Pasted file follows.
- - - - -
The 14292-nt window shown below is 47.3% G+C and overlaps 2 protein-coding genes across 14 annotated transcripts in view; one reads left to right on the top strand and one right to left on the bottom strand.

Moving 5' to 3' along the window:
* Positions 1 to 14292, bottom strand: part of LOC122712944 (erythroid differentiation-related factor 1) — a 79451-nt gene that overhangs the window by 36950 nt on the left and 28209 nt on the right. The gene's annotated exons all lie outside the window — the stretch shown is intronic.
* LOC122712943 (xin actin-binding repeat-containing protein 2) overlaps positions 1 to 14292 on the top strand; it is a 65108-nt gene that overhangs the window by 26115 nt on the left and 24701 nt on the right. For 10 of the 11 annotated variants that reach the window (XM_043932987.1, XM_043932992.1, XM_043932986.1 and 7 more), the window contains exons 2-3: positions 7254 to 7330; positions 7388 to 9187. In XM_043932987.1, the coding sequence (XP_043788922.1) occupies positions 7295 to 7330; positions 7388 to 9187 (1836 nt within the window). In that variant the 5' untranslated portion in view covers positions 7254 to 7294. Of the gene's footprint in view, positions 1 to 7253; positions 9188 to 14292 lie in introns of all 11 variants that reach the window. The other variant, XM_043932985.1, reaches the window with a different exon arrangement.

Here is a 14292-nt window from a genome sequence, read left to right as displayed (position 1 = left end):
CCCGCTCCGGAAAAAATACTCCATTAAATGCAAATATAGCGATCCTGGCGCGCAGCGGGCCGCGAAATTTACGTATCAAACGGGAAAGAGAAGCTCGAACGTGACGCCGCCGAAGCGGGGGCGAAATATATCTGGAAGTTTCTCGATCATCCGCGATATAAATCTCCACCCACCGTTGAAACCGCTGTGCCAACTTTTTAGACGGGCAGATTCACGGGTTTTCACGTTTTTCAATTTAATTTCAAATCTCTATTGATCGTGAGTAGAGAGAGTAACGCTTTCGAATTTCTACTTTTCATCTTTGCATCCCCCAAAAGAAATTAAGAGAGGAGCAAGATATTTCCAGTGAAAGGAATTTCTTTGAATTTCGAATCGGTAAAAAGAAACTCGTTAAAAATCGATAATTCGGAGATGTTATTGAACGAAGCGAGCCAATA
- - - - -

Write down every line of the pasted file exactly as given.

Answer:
The 14292-nt window shown below is 47.3% G+C and overlaps 2 protein-coding genes across 14 annotated transcripts in view; one reads left to right on the top strand and one right to left on the bottom strand.

Moving 5' to 3' along the window:
* Positions 1 to 14292, bottom strand: part of LOC122712944 (erythroid differentiation-related factor 1) — a 79451-nt gene that overhangs the window by 36950 nt on the left and 28209 nt on the right. The gene's annotated exons all lie outside the window — the stretch shown is intronic.
* LOC122712943 (xin actin-binding repeat-containing protein 2) overlaps positions 1 to 14292 on the top strand; it is a 65108-nt gene that overhangs the window by 26115 nt on the left and 24701 nt on the right. For 10 of the 11 annotated variants that reach the window (XM_043932987.1, XM_043932992.1, XM_043932986.1 and 7 more), the window contains exons 2-3: positions 7254 to 7330; positions 7388 to 9187. In XM_043932987.1, the coding sequence (XP_043788922.1) occupies positions 7295 to 7330; positions 7388 to 9187 (1836 nt within the window). In that variant the 5' untranslated portion in view covers positions 7254 to 7294. Of the gene's footprint in view, positions 1 to 7253; positions 9188 to 14292 lie in introns of all 11 variants that reach the window. The other variant, XM_043932985.1, reaches the window with a different exon arrangement.

Here is a 14292-nt window from a genome sequence, read left to right as displayed (position 1 = left end):
CCCGCTCCGGAAAAAATACTCCATTAAATGCAAATATAGCGATCCTGGCGCGCAGCGGGCCGCGAAATTTACGTATCAAACGGGAAAGAGAAGCTCGAACGTGACGCCGCCGAAGCGGGGGCGAAATATATCTGGAAGTTTCTCGATCATCCGCGATATAAATCTCCACCCACCGTTGAAACCGCTGTGCCAACTTTTTAGACGGGCAGATTCACGGGTTTTCACGTTTTTCAATTTAATTTCAAATCTCTATTGATCGTGAGTAGAGAGAGTAACGCTTTCGAATTTCTACTTTTCATCTTTGCATCCCCCAAAAGAAATTAAGAGAGGAGCAAGATATTTCCAGTGAAAGGAATTTCTTTGAATTTCGAATCGGTAAAAAGAAACTCGTTAAAAATCGATAATTCGGAGATGTTATTGAACGAAGCGAGCCAATA